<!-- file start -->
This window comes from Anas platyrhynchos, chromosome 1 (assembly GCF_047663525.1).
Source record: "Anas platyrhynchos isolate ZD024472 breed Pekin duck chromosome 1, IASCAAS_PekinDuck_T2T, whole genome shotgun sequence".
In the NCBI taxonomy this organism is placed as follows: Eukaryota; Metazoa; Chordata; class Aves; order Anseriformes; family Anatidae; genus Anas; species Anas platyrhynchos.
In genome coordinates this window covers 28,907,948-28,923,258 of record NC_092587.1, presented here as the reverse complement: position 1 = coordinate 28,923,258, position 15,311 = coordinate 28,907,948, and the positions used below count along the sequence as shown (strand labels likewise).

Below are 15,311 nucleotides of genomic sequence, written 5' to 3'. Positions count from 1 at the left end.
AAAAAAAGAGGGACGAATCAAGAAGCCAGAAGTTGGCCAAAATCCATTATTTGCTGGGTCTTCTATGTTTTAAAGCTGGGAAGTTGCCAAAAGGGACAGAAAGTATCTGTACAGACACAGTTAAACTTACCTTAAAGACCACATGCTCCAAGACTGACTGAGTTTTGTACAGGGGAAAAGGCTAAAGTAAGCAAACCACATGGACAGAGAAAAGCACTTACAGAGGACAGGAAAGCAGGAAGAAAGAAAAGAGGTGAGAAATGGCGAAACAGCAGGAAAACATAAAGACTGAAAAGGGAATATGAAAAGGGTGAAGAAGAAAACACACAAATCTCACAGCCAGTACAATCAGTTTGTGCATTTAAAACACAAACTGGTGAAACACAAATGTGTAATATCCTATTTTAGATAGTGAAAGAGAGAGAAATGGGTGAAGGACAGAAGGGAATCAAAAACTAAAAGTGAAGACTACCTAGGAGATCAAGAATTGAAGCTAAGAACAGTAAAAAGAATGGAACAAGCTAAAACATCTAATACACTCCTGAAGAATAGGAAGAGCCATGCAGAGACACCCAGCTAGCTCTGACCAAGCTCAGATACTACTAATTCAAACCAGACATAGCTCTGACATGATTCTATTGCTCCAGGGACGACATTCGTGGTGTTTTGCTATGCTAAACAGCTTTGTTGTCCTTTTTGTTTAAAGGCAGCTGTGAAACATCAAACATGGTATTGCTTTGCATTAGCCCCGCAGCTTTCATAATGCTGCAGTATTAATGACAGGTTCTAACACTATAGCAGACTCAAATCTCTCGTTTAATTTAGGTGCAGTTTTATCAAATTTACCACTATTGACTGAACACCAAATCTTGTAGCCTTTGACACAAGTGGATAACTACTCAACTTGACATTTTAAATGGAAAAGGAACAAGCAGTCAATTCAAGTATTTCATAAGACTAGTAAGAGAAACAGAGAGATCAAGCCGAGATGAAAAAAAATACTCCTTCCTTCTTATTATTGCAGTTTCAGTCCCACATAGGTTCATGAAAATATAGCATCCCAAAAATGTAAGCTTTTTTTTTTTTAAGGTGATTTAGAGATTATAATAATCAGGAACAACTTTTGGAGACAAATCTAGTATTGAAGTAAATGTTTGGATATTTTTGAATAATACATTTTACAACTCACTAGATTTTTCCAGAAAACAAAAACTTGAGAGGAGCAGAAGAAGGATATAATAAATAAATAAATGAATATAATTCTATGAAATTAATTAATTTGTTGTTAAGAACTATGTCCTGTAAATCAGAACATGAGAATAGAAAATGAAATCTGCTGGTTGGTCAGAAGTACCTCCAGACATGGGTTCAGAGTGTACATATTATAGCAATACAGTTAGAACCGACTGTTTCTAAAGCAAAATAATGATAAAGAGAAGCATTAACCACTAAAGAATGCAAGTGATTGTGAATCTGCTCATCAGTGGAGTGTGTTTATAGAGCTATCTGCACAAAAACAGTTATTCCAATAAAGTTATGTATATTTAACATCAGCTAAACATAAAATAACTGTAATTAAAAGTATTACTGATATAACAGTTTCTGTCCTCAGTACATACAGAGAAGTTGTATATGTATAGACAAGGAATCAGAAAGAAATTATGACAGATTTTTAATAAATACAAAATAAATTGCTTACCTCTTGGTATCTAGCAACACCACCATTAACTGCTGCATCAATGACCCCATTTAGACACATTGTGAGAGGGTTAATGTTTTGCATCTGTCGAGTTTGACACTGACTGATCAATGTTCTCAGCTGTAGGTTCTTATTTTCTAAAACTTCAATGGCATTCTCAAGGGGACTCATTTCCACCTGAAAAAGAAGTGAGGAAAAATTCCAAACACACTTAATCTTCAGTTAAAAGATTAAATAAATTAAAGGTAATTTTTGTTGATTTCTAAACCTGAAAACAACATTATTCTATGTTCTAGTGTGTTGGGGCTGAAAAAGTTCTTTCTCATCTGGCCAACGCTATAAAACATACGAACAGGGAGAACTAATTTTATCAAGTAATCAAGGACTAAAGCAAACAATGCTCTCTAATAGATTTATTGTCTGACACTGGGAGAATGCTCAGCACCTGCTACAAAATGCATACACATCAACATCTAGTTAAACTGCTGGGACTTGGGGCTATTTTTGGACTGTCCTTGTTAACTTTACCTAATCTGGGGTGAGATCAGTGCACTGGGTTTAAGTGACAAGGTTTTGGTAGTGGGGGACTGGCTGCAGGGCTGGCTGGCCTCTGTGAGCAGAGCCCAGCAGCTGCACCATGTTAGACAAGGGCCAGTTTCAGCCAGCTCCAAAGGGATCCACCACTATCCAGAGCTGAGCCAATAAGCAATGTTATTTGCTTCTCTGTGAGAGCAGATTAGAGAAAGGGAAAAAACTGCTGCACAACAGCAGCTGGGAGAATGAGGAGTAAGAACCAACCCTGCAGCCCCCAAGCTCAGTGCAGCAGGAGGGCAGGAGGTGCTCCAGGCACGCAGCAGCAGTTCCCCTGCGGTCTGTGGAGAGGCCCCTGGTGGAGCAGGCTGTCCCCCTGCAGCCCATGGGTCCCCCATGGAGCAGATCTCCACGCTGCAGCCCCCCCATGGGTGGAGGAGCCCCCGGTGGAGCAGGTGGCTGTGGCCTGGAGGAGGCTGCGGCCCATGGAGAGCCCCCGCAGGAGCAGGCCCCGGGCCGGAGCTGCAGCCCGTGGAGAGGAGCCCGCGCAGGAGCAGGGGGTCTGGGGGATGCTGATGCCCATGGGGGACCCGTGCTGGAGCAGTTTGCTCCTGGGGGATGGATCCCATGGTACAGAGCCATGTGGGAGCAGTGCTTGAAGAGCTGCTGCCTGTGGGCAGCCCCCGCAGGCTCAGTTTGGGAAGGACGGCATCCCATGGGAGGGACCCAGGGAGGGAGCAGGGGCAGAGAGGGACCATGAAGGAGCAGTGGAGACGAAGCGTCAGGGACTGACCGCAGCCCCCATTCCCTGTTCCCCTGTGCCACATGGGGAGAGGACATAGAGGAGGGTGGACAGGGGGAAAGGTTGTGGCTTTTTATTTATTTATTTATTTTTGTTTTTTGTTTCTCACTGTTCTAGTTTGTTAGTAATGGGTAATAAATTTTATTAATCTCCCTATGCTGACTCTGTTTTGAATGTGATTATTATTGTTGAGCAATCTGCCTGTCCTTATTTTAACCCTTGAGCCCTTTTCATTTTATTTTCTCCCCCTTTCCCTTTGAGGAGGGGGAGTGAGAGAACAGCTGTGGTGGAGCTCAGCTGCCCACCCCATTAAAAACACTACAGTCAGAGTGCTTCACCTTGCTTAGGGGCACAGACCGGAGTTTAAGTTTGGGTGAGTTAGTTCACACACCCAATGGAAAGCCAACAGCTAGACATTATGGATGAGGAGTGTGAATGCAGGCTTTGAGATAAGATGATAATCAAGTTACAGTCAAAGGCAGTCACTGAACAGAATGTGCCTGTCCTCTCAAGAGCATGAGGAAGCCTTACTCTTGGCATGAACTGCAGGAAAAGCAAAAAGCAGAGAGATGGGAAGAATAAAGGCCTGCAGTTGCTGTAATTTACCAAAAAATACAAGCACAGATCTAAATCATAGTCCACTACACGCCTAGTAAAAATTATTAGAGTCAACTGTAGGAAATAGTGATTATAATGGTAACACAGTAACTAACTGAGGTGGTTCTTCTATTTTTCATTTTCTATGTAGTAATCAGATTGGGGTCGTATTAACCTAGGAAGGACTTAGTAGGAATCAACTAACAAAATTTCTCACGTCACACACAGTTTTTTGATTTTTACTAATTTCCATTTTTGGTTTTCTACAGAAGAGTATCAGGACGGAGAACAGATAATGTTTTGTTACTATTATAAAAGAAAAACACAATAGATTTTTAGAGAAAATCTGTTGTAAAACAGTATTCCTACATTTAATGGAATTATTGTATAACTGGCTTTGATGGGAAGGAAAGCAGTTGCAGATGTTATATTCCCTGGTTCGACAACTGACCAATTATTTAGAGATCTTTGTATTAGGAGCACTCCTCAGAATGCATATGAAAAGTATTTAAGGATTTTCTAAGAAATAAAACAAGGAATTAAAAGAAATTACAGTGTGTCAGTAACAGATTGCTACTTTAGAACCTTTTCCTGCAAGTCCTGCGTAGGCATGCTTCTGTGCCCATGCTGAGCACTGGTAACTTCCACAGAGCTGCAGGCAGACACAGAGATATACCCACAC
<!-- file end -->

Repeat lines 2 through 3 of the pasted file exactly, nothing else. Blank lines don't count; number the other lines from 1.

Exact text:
Source record: "Anas platyrhynchos isolate ZD024472 breed Pekin duck chromosome 1, IASCAAS_PekinDuck_T2T, whole genome shotgun sequence".
In the NCBI taxonomy this organism is placed as follows: Eukaryota; Metazoa; Chordata; class Aves; order Anseriformes; family Anatidae; genus Anas; species Anas platyrhynchos.